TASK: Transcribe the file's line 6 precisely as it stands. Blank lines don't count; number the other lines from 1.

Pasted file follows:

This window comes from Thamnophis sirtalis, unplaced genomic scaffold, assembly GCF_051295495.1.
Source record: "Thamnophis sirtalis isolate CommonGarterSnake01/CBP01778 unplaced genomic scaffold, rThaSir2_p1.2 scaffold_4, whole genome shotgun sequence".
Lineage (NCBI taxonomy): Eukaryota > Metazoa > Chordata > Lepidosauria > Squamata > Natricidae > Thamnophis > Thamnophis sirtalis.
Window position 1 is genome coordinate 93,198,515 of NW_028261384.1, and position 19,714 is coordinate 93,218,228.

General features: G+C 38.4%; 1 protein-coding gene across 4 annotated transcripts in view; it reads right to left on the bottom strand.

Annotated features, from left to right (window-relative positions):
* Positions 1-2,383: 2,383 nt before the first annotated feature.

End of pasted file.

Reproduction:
Annotated features, from left to right (window-relative positions):